After relying upon one jerky ambulance, often up and down due to mechanical faults, Karonga district hospital can now afford a smile following a donation of a K33 million worth ambulance from Christian Aid – an international religious organisation – last week.
Karonga district hospital, the referral hospital to tens of thousands of people in the lakeshore district, has been surviving on one ambulance, and according to the district health officer, Charles Sungani, the donation was a “big boost.”
Michael Muhagama, representative of Christian Aid, said the donation of the state-of-art was chiefly aimed at supporting expectant mothers and newly born babies.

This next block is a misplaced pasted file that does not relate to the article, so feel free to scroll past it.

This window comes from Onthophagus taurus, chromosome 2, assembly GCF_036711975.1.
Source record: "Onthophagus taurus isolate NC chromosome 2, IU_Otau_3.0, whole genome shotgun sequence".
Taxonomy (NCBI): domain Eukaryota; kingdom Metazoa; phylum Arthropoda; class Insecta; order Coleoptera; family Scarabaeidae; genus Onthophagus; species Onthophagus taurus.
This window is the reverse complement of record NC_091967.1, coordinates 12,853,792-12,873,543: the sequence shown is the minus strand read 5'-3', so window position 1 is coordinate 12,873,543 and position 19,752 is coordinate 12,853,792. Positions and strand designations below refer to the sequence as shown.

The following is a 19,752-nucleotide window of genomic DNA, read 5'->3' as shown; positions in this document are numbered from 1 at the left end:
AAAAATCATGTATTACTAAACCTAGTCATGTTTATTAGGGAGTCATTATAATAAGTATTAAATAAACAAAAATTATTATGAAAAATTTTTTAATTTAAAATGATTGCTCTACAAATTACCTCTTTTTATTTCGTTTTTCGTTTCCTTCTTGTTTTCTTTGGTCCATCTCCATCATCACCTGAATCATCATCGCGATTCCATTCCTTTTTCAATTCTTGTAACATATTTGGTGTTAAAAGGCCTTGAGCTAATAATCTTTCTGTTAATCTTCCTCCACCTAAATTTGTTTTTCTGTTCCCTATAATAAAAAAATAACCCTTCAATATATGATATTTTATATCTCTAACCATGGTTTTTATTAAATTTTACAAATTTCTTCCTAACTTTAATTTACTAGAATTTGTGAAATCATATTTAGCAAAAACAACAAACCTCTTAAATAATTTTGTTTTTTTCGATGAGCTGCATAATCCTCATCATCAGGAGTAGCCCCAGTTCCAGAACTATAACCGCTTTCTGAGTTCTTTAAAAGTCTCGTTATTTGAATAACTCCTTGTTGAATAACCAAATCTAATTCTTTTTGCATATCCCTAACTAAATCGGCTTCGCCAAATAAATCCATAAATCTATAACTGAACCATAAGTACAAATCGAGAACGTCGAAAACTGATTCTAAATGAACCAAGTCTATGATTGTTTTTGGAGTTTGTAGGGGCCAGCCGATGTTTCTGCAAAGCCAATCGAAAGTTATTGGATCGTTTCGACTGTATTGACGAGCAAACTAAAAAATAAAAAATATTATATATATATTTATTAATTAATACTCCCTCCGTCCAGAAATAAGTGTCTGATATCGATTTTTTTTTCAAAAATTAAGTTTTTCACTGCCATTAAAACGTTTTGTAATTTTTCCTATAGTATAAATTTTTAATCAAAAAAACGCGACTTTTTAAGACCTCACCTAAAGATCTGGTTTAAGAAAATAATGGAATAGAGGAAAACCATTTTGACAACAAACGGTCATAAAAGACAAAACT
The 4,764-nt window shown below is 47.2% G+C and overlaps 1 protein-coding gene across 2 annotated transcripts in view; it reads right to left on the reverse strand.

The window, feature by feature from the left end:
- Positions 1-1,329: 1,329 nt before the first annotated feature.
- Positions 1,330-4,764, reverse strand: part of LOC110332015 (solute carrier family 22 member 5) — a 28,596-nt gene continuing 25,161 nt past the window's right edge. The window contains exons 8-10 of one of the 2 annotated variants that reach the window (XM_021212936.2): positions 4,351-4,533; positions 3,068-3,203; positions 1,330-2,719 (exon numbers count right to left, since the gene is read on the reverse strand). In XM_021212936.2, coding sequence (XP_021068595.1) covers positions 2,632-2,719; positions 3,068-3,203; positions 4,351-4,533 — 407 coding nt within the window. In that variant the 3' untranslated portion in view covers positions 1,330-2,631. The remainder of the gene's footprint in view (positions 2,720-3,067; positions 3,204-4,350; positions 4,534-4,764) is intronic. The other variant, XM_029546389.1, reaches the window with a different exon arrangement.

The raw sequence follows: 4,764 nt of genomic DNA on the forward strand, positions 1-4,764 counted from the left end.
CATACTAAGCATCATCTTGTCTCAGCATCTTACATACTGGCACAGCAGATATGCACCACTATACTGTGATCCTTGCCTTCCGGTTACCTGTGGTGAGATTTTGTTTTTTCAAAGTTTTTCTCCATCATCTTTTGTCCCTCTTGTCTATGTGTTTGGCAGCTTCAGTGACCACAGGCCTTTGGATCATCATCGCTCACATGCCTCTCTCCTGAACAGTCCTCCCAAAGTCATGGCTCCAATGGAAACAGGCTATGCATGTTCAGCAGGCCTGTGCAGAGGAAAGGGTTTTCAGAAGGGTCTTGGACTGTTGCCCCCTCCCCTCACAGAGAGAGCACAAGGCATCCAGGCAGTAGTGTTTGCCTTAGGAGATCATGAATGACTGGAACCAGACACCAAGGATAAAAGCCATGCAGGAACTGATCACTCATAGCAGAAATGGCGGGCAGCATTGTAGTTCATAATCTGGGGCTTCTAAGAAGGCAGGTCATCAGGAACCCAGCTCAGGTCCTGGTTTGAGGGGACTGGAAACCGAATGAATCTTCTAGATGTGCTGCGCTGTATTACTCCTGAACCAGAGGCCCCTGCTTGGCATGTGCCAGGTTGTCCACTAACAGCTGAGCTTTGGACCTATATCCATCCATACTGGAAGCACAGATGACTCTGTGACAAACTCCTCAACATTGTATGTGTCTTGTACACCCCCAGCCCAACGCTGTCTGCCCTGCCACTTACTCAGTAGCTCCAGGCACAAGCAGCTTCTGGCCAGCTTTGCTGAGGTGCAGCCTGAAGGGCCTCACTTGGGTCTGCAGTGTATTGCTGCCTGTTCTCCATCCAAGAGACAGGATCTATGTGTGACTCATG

Muhagama revealed that the rise in deaths of expectant mothers and newly born babies in the district had triggered them to donate.
“We decided to donate the ambulance so that the deaths can be controlled to some extent,” said Muhagama.
Karonga District Commissioner Rosemary Moyo commended Christian Aid for the donation, urging other well-wishing NGOs to support the hospital.
She asked hospital management to “take good care of the ambulance” so they could woe more donors.
Among the myriad problems the hospital is facing, include lack of a back-up generator – a shoddy situation that puts a lot of patients’ lives at risk during the frequent blackouts the country is facing.